TREASURE ISLAND — The city may reimburse residents for part of the $100 they must now pay to use the Gulf Beaches Library in Madeira Beach.
Commissioner Phil Collins proposed Tuesday that the city dip into its reserves to pay half the fee for the first 1,146 families that purchase library cards at the Madeira Beach library.
"I have come up with what I think is a doable compromise," Collins told the commission. "It will cost the city a little bit of money, but would enable people who want to use the library to do so at a minimal cost."
Under his proposal, residents who pay the $100 fee for a library card would bring the card and a driver's license proving their city residency to City Hall for a $50 reimbursement.
If they purchase a library card at any other library, they would not be reimbursed, Collins said.
"This is a good compromise that I don't think will burden people too much and will enable people to go to the library if they want to," Collins said.
A majority of commissioners appeared to like the idea and they will take it up again at the Oct. 21 meeting.
Only Commissioner Allen Bildz expressed apprehension.
He said if the city were to reimburse part of the library fee, he would rather pay less to fewer people and allow them to purchase their library cards at any library.
"That defeats the purpose of what I am trying to accomplish," said Collins.
The 1,146 number is Collins' estimate of how many Treasure Island families are active library users. And if all of them purchase library cards the city's cost for reimbursing them would be $57,300.
At issue is the financial future of the Gulf Beaches Library.
Until this year, the 1950s-era institution has been largely funded by a consortium of five beach communities — Treasure Island, Madeira Beach, Redington Beach, North Redington Beach and Redington Shores.
Then Treasure Island, pleading budget problems, decided this summer to withdraw from the consortium.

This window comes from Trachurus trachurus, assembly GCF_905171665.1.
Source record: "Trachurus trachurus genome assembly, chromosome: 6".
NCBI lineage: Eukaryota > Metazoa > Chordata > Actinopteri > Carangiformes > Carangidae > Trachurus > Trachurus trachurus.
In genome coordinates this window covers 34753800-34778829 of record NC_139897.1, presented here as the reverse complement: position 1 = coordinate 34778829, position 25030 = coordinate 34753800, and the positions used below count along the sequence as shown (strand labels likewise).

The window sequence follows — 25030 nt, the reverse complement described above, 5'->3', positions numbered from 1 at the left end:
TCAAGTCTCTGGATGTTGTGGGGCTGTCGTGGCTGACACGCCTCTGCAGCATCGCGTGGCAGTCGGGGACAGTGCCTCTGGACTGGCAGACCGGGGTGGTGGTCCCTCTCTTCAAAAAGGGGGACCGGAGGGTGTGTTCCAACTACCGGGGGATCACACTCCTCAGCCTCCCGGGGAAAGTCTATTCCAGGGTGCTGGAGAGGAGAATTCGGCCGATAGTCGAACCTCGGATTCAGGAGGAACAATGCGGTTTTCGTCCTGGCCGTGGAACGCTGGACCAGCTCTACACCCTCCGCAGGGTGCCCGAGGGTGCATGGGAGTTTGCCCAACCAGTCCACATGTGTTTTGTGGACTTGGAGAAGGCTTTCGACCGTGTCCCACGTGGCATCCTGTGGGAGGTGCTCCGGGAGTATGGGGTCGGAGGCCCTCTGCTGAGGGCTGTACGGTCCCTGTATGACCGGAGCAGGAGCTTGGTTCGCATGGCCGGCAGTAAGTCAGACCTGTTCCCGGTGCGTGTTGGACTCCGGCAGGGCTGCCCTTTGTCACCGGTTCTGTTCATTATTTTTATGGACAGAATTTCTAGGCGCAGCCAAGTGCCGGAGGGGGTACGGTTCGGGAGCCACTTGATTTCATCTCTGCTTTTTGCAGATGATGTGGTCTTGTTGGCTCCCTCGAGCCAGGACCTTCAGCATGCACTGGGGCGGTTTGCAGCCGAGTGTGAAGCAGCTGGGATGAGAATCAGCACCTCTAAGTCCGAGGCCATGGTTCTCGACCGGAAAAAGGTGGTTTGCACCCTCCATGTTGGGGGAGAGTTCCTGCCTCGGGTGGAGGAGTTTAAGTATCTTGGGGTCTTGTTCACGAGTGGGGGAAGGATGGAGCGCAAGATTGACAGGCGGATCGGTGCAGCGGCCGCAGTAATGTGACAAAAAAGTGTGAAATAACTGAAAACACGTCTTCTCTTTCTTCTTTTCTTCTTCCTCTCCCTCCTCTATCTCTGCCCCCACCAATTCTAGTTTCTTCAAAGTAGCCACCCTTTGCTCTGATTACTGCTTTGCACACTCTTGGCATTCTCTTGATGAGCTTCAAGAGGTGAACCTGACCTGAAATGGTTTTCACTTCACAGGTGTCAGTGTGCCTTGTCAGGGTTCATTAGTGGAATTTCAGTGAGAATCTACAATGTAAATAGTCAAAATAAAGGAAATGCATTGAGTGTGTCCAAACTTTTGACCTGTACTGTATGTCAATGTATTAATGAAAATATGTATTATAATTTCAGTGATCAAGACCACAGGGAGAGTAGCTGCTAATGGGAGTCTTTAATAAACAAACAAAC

For the city's residents, that means they can no longer use any Pinellas County library unless they pay the countywide fee of $100.
The new rule went into effect Oct. 1 and since then 34 residents, some of them upset, have purchased cards at the Madeira Beach library.
"We had some people who didn't know about Treasure Island's decision. Two older women on fixed income actually start crying because they couldn't afford the $100 fee," said Stanley Silverstein, the library's circulation manager.
Bob Clark, a former Treasure Island resident who now lives in Largo, sent a $100 check to the library.
"Please use these funds to pay for a membership for someone from Treasure Island who cannot afford to do so themselves," he said in an accompanying letter.
Clark said he hopes the "Cheapskate Treasure Island City Commission" is "publicly embarrassed" by its "lame decision."
Meanwhile, in addition to incurring the loss of Treasure Island's expected contribution of $107,000, the library is also short more than $20,000 it expected from the state.
It may find itself short another $5,000 if Madeira Beach city commissioners refuse to pay a portion of Treasure Island's share it paid in previous years to keep that city in the five-town consortium.
That possibility was discussed at a Madeira Beach commission workshop Tuesday. Since Treasure Island is no longer a library consortium member, a commission majority feels there is no reason to continue the extra payment.
The city also wants to call a joint meeting of the remaining four town commissions to discuss the library's future.